Transgenders & Human Rights

  • Ujjwal Kumar


 Much of the twentieth century, especially its later half is known as the ‘Age of Human Rights’ and rightly so as no preceding century in human history witnessed such a provision of human rights enunciations on a global scale. Never before have the languages of human rights sought to supplant all other ethical languages. No previous century has witnessed the proliferation of endless normativity of human rights standards as a core aspect of the politics of the intergovernmental desire. Never before has this been a discourse so varied and diverse.[1]It was this sheer importance which prompted the then Secretary General of the United Nations, Mr. Boutros Boutros Ghali,  to term it, in his inaugural address at the 1993 Vienna Conference on Human Rights, as a ‘common language of humanity’.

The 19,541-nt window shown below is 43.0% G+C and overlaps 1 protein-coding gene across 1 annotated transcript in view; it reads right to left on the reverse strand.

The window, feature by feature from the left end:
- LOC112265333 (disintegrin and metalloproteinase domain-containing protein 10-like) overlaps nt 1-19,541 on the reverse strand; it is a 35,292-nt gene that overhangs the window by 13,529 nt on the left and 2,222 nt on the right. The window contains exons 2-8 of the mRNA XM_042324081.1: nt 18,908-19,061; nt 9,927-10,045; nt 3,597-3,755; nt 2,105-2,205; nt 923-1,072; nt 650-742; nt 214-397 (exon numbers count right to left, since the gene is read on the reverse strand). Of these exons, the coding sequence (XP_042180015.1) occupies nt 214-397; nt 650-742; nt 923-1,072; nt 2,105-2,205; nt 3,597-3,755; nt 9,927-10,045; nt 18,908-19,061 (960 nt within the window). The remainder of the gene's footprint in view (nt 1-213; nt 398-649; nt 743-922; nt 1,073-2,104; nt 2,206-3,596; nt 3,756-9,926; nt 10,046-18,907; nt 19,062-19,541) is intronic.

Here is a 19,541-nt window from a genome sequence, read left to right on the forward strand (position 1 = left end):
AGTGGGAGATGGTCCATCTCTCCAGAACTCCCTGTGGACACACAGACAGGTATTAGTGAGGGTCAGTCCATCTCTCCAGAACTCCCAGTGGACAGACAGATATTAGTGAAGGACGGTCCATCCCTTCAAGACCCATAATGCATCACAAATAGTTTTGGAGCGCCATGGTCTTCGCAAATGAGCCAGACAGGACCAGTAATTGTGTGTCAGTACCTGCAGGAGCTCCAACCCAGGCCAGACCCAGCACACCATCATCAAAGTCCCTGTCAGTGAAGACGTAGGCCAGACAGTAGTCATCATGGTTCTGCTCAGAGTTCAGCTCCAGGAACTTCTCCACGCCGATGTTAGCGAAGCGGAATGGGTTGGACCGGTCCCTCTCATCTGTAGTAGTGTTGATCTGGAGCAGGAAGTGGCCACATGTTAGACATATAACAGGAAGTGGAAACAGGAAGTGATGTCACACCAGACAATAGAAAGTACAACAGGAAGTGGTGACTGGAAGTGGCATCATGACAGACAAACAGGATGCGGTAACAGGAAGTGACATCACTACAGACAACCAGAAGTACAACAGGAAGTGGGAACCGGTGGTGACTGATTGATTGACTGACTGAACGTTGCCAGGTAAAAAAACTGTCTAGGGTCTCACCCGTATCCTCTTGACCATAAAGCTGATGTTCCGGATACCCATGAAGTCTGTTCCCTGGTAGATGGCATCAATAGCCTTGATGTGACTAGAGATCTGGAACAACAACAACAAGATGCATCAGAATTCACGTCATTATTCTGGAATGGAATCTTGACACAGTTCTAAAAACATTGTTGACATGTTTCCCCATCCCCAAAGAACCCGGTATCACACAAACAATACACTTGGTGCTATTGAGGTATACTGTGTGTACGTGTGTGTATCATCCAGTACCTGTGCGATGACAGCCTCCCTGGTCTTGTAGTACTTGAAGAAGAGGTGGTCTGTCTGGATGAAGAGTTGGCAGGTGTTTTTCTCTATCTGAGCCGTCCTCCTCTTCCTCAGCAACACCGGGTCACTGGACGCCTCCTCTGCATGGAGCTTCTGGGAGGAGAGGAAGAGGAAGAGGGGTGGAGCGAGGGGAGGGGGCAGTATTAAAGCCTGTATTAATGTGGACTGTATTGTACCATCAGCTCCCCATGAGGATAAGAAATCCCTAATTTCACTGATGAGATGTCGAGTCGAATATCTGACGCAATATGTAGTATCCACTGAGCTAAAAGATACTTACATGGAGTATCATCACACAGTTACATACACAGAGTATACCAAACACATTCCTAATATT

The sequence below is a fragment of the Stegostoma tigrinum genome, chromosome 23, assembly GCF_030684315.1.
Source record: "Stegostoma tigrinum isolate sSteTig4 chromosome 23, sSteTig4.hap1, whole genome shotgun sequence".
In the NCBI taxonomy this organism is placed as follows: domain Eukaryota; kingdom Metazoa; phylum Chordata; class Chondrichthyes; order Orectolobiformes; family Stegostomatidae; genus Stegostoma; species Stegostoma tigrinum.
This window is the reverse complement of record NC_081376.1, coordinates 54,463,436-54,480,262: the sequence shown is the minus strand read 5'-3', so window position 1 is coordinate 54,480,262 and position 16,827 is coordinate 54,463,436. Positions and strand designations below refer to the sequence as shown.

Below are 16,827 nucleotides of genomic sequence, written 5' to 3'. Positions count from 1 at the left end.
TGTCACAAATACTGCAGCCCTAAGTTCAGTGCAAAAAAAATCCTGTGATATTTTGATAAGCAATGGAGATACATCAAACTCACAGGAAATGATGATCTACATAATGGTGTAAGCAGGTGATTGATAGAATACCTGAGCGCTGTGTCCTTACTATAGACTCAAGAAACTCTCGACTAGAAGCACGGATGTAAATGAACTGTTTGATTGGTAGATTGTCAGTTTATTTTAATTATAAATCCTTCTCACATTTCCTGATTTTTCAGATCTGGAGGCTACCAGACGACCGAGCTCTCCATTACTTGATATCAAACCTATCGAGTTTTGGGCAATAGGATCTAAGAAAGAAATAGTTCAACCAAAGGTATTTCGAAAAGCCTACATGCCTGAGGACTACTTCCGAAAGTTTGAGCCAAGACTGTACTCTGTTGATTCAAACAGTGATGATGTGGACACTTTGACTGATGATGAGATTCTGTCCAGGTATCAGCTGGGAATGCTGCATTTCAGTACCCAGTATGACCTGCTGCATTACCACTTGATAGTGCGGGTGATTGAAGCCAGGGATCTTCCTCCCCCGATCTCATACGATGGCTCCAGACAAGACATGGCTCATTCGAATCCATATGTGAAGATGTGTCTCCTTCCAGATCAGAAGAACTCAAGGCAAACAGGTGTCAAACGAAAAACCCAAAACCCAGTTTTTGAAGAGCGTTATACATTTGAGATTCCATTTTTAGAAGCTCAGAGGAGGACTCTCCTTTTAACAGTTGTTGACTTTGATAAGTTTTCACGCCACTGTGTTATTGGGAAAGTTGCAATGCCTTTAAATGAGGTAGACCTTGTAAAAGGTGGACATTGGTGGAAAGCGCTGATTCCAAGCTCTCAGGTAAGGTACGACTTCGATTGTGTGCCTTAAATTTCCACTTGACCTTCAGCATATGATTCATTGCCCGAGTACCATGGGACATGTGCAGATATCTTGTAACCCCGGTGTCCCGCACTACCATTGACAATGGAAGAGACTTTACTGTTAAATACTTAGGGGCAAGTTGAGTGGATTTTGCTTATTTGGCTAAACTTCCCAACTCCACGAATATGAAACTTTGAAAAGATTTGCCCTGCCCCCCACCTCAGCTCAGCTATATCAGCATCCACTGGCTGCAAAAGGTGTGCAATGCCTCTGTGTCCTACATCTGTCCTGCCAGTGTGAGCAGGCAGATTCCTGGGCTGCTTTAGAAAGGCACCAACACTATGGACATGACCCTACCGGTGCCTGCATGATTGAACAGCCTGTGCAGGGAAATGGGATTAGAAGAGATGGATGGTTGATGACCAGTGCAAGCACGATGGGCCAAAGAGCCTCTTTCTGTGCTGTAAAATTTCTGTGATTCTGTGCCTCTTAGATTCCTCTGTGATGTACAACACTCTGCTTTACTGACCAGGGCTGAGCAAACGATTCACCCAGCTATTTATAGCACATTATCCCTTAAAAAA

This article attempts to discover how far the changing dimensions of the human right discourse has helped the Transsexuals (or Transgenders, as they are preferred to be called now) as well as Lesbians, Gays, Bisexuals and other such sexual and gender minorities in attaining the social, economic and political status they have been  fighting for all these years.


[1] Upendra Baxi, The Future of Human Rights 1(2nd ed. 2006).

How to Cite
KUMAR, Ujjwal. Transgenders & Human Rights. Journal of Human Rights Law and Practice, [S.l.], v. 1, n. 1, p. 25- 31, may 2018. Available at: <>. Date accessed: 29 mar. 2020.